Dairy-free cheesy potato gratin recipe

This is a super-cheesy, super-saucy variant on the traditional potato gratin which can be served as a filling accompaniment to a variety of dishes. This follows on from yesterday’s cheesy vegetable bake recipe, as I made this a day later (once we finally had some potatoes).

What’s the difference between potato boulangere and potato gratin? A boulangere is a dish where thin slices of potato are put in an ovenproof dish, drowned in a sauce of cream and chicken stock, and baked until the potatoes at the top are crispy. A gratin, traditionally-speaking, is a boulangere with cheese on top. As you can see, the traditional version needs some big changes to make it dairy-free and vegan!

Every Sunday, and at Easter and Christmas, my aunt used to do a stunning roast dinner, and one of my favourite things on the dining table was a big bowl of potato boulangère with the delicious crispy slices of potatoes on the top and soft, saucy potato slices underneath. I loved it. When I had to cut out dairy many years ago after developing CMPA, I thought I’d never get to eat it again.

Sometime in 2012, my aunt gave me a dairy-free potato boulangere recipe and I was very happy to be able to enjoy one of my favourite dishes once again.

Since then, we’ve had four house moves across three countries (and two continents) and I have lost my potato gratin recipe. In the absence of a structured recipe, I devised this dairy-free cheesy potato bake a few days ago as a vegan side dish to go with the Lidl vegan Christmas roast they were selling very cheaply in January. It would also work well with Linda McCartney vegetarian quarter pounders, although you would need to add the quarter pounders to the oven about halfway through cooking this potato bake.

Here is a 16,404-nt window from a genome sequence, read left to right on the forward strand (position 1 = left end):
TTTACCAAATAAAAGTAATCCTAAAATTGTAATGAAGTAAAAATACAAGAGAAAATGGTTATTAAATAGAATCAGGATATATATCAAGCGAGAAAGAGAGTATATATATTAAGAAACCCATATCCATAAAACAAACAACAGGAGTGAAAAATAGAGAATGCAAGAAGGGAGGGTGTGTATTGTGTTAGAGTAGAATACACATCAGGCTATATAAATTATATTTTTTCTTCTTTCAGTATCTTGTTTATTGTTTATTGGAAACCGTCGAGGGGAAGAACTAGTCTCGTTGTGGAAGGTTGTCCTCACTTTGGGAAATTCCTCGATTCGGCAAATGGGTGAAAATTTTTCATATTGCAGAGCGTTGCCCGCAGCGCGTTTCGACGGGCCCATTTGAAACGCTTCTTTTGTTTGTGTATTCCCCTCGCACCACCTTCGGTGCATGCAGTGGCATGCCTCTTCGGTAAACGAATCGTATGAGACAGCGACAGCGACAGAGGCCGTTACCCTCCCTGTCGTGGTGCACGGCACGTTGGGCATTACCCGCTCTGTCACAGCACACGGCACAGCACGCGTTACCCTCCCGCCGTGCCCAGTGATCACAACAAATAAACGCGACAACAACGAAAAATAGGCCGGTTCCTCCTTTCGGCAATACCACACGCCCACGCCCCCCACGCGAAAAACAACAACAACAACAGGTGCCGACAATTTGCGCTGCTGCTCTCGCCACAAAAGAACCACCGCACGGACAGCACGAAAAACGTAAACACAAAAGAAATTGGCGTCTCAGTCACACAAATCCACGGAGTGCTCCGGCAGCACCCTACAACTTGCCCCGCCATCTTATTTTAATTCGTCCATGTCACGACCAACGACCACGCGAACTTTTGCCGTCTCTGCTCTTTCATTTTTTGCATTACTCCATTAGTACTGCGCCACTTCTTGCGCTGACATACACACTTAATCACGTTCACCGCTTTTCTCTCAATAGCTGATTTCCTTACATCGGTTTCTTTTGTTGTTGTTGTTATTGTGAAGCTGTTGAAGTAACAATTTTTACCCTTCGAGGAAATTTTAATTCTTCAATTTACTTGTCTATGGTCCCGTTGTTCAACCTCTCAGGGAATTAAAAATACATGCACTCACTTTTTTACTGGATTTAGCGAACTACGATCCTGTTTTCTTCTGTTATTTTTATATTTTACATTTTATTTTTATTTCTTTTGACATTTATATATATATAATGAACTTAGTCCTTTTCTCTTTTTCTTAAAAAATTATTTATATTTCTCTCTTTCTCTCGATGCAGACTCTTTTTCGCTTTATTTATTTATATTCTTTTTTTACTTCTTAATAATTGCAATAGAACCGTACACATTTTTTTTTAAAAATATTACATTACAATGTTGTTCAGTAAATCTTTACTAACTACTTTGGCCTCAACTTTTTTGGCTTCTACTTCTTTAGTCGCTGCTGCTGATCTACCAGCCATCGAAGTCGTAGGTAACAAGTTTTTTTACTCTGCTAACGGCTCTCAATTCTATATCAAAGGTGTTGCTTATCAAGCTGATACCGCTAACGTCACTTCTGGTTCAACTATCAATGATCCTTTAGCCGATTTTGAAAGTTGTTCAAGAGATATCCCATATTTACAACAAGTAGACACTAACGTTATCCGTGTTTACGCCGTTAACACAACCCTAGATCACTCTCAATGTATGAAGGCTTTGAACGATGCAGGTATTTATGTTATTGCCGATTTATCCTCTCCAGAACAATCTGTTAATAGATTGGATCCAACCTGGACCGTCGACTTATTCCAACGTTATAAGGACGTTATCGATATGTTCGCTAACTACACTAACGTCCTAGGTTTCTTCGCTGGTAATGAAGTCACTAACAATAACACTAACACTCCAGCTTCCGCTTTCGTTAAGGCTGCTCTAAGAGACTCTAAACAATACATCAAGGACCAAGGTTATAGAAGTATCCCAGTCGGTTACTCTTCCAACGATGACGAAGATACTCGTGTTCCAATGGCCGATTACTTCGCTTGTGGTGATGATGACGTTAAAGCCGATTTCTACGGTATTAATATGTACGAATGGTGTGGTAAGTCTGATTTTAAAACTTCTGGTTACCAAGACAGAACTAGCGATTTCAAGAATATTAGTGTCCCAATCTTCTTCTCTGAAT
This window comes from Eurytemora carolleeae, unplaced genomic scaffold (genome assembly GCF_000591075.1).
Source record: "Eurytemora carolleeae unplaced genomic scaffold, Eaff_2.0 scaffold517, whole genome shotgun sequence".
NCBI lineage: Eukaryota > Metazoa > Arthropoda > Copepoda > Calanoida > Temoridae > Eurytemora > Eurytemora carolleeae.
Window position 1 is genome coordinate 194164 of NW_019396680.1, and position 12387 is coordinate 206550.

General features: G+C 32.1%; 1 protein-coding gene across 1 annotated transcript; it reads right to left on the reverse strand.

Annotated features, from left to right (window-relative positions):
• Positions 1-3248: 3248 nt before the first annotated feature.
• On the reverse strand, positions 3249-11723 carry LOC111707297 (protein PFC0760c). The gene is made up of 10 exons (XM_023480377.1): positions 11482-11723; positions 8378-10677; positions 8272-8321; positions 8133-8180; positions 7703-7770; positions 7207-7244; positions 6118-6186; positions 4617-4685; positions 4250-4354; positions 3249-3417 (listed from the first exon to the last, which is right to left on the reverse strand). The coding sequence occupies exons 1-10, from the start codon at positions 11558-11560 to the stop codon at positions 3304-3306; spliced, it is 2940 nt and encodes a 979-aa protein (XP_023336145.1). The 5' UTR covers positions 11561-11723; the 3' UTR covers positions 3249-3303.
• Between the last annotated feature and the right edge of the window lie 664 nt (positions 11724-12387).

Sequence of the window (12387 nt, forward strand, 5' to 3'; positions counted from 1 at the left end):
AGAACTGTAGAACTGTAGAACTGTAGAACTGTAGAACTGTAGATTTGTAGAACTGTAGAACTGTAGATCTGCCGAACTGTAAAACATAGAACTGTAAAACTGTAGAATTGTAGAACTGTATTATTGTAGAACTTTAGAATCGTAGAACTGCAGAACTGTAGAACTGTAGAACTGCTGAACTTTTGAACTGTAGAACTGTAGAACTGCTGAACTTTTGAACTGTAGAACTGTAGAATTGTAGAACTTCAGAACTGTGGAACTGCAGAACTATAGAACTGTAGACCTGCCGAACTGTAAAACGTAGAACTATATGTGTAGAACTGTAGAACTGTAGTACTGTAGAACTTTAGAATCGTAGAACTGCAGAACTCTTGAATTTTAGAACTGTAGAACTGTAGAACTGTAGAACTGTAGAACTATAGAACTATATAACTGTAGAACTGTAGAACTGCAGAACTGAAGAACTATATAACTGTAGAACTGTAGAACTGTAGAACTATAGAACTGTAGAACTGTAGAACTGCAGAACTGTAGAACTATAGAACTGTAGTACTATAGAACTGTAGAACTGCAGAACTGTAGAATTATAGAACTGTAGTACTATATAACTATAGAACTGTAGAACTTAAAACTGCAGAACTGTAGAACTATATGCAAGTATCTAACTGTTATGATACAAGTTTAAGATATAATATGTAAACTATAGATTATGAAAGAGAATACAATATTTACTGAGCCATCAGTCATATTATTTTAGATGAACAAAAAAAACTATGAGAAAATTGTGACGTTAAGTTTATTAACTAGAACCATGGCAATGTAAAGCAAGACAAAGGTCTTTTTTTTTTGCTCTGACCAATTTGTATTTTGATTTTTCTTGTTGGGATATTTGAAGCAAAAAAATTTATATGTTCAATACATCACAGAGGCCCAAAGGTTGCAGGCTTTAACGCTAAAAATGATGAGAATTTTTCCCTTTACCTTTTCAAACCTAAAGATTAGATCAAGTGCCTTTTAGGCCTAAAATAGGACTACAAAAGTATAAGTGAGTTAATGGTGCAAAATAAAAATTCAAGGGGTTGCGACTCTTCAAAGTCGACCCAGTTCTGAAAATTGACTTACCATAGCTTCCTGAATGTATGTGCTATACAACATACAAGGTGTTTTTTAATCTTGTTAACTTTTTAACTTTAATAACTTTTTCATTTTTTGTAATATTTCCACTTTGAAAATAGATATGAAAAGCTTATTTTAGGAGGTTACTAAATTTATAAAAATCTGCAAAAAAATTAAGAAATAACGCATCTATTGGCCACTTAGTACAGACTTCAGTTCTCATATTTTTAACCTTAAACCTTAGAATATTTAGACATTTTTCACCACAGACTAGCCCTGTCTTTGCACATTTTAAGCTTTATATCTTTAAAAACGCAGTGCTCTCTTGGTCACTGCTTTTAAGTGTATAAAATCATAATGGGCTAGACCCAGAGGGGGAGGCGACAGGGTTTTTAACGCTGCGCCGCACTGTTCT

Ingredients:

5 medium-sized potatoes

Dairy-free white sauce (recipe here) or cheese sauce (recipe here). I recommend the white sauce.

100g grated cheese

You can totally cheat on the sauce and use one of plenty of options, such as Asda’s bechamel sauce (white sauce), or Sacla’s Vegan Ch**se sauce, both of which are sold in jars, or Tesco’s instant dairy free cheese sauce mix sachets (do NOT buy the ASDA cheese sauce sachets; they are NOT dairy free, only gluten free).

Method:

Peel the potatoes. Chop into thin slices. Fill a medium-sized glass dish with them.

Make up the white sauce (or cheat and open a jar of it) and cover the potatoes with it.

Cook on 150 degrees for 30-35 minutes then cover with grated cheese. Turn up the temperature of the oven to 180 and put the dish back in the oven and cook for the last 10 minutes, until the cheese has melted a bit and is starting to go crispy.

If you mess this up (as I did this one time) and put the cheese on too soon, just put the food in the oven and keep the oven at 150 for 20 more minutes.

To check if it’s ready, try sticking a fork into one of the slices of potato. If it feels hard, it’s not ready so put it back in the oven. If it’s soft, it’s ready to serve!

Vegan white sauce recipe

White sauce is the foundation of most milk-based sauces, including cheese sauce, peppercorn sauce, bechamel sauce, parsley sauce and soups such as clam chowder (the white one).

I know this because, when I was 11 and learning Home Economics (now called the much edgier “food technology”) at school, I spent most of my time copying pages and pages out of textbooks while my classmates were busy cooking.